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Canadiens 3, Golden Knights 2: Vegas blows late lead before falling in OT, trails series 2-1

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An unfortunate bounce ruined a well-played game for the Golden Knights.

NHL: Vegas at Montreal Canadiens Jean-Yves Ahern-USA TODAY Sports

The series between the Vegas Golden Knights and Montreal Canadiens shifted north of the border for Game 3, making the Golden Knights the first American team to play in Canada in the 2021 season.

A late gaffe by Marc-Andre Fleury in the final two minutes of regulation helped Montreal get back in the game, and the Canadiens completed the comeback with a goal 12:53 into overtime to take a 2-1 series lead.

With Chandler Stephenson out of the lineup once again, Alex Tuch was moved up to the first line. Tomas Nosek made his return and series debut in place of Patrick Brown, though he eventually moved up to the first line in Tuch’s stead.

The Knights played a great game but were unable to close it out. They held a significant margin in shots (40-21 in regulation) throughout the game and also completely controlled possession at 5-on-5 in regulation, but they shot themselves in the foot late in the game.

The Golden Knights got out to a significantly better start than the first two games of the series, as they were dominant in all three zones in the early stages.

That great start led to a power play for Vegas, as Jesperi Kotkaniemi was whistled for hooking Alec Martinez. The Golden Knights provided an enthusiastic effort, but Carey Price was excellent while his team was shorthanded.

Soon after the penalty expired, Keegan Kolesar was whistled for interference, which sent the Habs to a power play. The penalty was the first for the Golden Knights since the second period of Game 1. The Golden Knights got the kill, only allowing one shot.

Down the stretch in the first, Shea Theodore forced Artturi Lehkonen’s ankles to buckle with a great bit of footwork, but the follow-up shot was gobbled up by Price.

Later in the period, Joel Armia was whistled for boarding Brayden McNabb, which sent the Golden Knights to another power play. Despite their best efforts, Vegas was once again unable to score, so the teams went to the locker rooms still scoreless.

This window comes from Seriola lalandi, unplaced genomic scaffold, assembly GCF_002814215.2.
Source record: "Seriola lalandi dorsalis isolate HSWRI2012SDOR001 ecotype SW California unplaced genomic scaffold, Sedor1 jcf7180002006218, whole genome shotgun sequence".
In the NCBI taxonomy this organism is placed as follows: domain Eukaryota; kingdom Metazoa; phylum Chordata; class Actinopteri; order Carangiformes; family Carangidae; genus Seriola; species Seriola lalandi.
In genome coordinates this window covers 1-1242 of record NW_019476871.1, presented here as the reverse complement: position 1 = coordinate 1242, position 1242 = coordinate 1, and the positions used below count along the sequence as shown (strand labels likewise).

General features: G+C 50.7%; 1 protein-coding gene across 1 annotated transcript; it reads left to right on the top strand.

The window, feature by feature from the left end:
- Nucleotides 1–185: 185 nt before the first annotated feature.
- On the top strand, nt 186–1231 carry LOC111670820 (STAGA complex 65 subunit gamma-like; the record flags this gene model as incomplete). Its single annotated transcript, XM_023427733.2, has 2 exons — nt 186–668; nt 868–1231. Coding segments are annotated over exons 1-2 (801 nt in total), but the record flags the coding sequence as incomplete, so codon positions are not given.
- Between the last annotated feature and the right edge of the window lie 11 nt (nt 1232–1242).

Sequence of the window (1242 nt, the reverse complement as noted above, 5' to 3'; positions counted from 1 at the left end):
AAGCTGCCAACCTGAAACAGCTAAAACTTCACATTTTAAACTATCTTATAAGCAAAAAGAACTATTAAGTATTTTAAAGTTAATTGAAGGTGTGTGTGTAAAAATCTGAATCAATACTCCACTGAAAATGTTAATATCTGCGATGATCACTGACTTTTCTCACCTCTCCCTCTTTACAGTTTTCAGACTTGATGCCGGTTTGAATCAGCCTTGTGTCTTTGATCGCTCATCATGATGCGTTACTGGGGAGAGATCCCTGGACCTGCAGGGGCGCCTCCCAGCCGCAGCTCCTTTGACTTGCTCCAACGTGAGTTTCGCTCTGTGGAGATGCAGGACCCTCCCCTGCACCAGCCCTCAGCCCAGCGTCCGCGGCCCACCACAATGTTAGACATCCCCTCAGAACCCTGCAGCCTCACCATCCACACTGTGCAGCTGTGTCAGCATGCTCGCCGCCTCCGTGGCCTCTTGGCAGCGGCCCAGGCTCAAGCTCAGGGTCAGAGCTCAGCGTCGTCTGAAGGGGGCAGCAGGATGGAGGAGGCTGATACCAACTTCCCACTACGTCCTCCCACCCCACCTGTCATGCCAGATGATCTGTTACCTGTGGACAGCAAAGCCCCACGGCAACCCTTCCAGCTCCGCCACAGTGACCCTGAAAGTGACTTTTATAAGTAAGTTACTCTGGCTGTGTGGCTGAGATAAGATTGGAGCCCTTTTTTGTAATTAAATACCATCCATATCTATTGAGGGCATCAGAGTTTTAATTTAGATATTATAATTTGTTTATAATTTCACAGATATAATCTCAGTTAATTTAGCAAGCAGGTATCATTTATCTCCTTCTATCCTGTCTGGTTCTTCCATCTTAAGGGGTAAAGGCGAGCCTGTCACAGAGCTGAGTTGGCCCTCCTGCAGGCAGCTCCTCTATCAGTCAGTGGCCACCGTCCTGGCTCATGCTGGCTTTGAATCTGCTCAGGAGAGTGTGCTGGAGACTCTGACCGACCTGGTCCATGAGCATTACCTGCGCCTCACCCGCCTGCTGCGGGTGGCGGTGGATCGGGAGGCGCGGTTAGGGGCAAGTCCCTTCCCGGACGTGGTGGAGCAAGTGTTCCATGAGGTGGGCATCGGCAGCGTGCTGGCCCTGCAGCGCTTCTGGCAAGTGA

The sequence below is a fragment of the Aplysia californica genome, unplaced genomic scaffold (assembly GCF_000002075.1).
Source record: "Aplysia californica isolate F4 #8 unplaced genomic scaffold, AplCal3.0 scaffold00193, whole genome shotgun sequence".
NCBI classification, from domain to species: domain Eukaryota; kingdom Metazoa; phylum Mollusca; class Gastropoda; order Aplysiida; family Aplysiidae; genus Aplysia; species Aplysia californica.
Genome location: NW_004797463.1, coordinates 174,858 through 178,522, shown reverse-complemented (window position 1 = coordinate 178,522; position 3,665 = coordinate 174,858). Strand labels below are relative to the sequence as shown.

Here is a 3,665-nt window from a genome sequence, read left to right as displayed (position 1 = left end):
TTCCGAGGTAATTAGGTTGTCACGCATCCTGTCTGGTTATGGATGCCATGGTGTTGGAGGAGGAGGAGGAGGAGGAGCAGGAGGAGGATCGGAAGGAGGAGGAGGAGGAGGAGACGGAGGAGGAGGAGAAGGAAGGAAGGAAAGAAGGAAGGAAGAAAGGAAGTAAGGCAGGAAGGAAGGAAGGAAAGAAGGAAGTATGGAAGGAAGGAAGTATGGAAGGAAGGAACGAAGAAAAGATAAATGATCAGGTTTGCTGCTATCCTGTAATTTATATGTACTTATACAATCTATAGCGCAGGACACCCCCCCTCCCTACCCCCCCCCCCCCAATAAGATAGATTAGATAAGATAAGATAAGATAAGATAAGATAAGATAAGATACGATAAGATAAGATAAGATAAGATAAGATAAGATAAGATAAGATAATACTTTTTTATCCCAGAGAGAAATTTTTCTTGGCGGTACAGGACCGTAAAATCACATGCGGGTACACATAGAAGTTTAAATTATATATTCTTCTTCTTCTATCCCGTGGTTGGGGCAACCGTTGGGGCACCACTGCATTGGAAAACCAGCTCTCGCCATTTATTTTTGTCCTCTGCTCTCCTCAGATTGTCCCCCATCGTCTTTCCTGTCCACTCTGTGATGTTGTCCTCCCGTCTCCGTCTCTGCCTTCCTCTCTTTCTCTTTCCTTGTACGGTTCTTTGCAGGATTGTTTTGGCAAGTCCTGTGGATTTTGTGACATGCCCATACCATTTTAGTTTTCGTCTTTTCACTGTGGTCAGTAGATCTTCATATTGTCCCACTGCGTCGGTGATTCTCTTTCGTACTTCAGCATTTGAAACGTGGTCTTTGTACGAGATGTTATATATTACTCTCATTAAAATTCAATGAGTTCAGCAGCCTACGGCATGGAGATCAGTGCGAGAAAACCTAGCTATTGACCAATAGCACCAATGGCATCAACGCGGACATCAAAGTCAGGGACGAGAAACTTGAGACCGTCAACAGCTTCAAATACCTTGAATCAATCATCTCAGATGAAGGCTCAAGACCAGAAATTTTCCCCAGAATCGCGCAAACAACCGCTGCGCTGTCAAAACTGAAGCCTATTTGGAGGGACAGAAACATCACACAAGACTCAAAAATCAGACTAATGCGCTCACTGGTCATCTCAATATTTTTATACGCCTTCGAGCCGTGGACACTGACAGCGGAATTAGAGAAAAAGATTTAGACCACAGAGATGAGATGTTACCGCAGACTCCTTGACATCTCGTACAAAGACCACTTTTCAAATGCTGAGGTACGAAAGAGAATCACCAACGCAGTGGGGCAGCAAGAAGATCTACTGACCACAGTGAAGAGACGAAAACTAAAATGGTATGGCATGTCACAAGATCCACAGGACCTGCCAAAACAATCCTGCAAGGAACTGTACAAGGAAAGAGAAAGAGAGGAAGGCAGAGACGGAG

As the second period started, Shea Weber was whistled for interference. It was a retaliation to a massive hit on Nick Suzuki by McNabb. The Golden Knights’ power play struggles continued as they were unable to score once again.

Soon after the penalty expired, the Golden Knights capitalized on an awful defensive-zone play by Eric Staal. He threw it softly to the front of the net from the trapezoid, and the puck found Nic Roy’s stick. Roy fired it quickly over Price’s glove to break the ice.

The lead did not last very long, however.

Suzuki blocked a shot and fed Cole Caufield with a beautiful saucer pass. Caufield walked in alone and beat Fleury glove-side just 38 seconds later.

The Golden Knights maintained control of the game, and it led to another power play as Kotkaniemi was whistled for hooking Max Pacioretty. The Golden Knights could not get set up and yet another opportunity went by the wayside.

Nosek was whistled for tripping near the end of what had been a positive period for the Golden Knights.

The Golden Knights were able to kill off the carry-over time as the third period began and get, and momentum began to build.

The momentum was finally enough to get another one past Price.

Nosek made an excellent play in the defensive zone and fed Alex Pietrangelo with a breakout pass. Pietrangelo and Pacioretty played catch with each other before Pietrangelo floated the puck from the slot past Price to re-gain the lead.

The Golden Knights continued to buzz, but Price continued to be remarkable, stoning Tuch on a backdoor one-timer for his biggest save of the game.

The Canadiens began to push and were rewarded with a gift late in the period.

Fleury made a brutal mistake while playing the puck behind the net. The puck went straight to Josh Anderson in front of a wide-open net with no Knights in the vicinity. He capitalized to tie the game at 18:05, sending Game 3 to overtime.

The Canadiens were in control in overtime and eventually broke through.

It was Anderson again after a lead pass from the neutral zone. He knocked it down and played catch with Paul Bryon on a 2-on-0 opportunity, and they gave Fleury no chance.

The Golden Knights played an excellent game but were unable to finish it off. Though the Fleury play was costly, the Knights had plenty of opportunities to score throughout the game. The power play went 0-for-4 on the night.

This was the first game in the series in which the team that scored first did not win, and it’s the Knights’ second consecutive loss.

This was a game that the Golden Knights should have won, but they will have a chance to regroup before Game 4 on Sunday.